Although Colorado Gov. John Hickenlooper signed a bill that would require rural electric cooperatives in the state to produce 20 percent of their power through renewable resources by 2020, the governor also signed an executive order preventing implementation of the law, according to the Greeley Tribune.
Hickenlooper, a Democrat, said in a statement that the bill represents the general direction the state needs to move, but the bill itself is flawed, according to the report.
“This legislation will expand economic opportunities across Colorado through the development of wind, solar, and other innovative energy resources” Rural areas, in particular, will benefit economically from the expansion of renewable resources because the vast majority of renewable resources are located outside of the state’s urban centers. For example, this bill will expand construction and manufacturing opportunities in rural areas through large wind and solar projects and will create jobs in the newly eligible waste-to-energy and coal mine methane industries,” according to a statement on the website for Hickenlooper’s office.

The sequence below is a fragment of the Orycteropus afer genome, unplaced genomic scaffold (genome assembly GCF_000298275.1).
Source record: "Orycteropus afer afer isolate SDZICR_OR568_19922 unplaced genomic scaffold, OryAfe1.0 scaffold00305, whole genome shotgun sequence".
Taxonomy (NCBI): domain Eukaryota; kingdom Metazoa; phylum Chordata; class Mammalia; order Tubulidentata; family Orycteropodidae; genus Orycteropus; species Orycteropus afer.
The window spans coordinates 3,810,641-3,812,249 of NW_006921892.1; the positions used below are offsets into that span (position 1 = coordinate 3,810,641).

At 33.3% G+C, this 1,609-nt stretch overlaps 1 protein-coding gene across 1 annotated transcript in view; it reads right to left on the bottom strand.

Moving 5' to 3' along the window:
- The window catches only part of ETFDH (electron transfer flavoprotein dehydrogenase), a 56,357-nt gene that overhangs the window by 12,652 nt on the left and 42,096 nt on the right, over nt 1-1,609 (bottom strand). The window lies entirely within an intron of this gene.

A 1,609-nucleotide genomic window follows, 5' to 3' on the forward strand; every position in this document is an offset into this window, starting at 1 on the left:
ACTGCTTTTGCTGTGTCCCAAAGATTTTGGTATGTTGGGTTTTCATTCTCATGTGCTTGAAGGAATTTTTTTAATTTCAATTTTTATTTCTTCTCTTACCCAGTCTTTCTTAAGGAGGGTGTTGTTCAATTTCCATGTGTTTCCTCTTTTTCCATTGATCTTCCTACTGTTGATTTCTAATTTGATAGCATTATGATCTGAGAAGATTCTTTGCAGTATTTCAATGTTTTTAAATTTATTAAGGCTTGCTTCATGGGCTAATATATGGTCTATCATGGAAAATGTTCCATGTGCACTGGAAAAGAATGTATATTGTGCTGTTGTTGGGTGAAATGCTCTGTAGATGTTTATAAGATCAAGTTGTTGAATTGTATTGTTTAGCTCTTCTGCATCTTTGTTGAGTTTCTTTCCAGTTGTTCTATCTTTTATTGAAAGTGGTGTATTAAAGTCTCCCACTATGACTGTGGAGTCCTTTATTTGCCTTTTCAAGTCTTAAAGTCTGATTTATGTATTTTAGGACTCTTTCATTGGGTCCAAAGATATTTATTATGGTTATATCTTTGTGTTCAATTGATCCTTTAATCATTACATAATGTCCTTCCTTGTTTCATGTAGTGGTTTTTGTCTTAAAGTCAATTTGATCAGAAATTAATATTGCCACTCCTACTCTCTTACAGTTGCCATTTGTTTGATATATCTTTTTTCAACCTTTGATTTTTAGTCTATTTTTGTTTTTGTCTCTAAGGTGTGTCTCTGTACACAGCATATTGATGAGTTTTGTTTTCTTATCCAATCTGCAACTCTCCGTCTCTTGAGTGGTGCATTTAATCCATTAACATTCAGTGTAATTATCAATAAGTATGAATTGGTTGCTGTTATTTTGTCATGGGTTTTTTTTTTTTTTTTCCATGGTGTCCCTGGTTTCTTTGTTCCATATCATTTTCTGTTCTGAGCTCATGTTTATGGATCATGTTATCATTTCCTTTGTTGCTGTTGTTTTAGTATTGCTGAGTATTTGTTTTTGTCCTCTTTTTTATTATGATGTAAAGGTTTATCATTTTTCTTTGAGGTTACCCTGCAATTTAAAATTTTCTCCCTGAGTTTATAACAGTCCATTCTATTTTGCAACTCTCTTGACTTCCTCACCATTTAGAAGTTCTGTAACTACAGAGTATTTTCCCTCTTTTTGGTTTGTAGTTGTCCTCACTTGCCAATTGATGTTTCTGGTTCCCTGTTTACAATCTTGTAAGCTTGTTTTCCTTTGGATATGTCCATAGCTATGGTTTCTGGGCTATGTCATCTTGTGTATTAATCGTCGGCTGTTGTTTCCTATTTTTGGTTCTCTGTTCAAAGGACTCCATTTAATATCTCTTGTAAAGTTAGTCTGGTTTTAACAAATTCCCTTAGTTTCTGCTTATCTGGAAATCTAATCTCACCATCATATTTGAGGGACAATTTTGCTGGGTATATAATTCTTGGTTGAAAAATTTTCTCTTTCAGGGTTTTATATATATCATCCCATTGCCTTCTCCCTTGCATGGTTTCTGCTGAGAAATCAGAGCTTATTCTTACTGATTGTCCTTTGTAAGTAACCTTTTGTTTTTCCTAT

Rather than implementing the bill, the governor’s executive order creates an advisory committee that will address the cost and feasibility concerns of people affected by the bill.
“The reasons for signing the legislation outweigh the reasons for vetoing the bill, but this bill is imperfect,” the order says. “Some of the concerns raised during the legislative process were not given due consideration. Top among these concerns are the feasibility of the implementation timetable and consumer protections. The advisory committee will work to fully address these concerns, culminating in proposals for the 2014 legislative session,” according to the statement.
Opponents of the bill have estimated the cost to be as much as $3 billion, which would be passed on to rural electric customers, according to the Tribune report.
The new renewable portfolio standard (also known as a renewable electricity standard) requires electricity providers that service at least 100,000 meters to derive at least 20 percent of their electric power from renewable sources by 2020. This doubles the RPS that the state enacted in 2007 under Gov. Bill Ritter, a Democrat.
Proponents of the law said the law will help customers who want to power their homes with renewable energy have greater access to electricity sourced from wind or solar power projects. Colorado Rep. Diane Mitsch Bush said the law will create or maintain some 19,000 jobs in Colorado.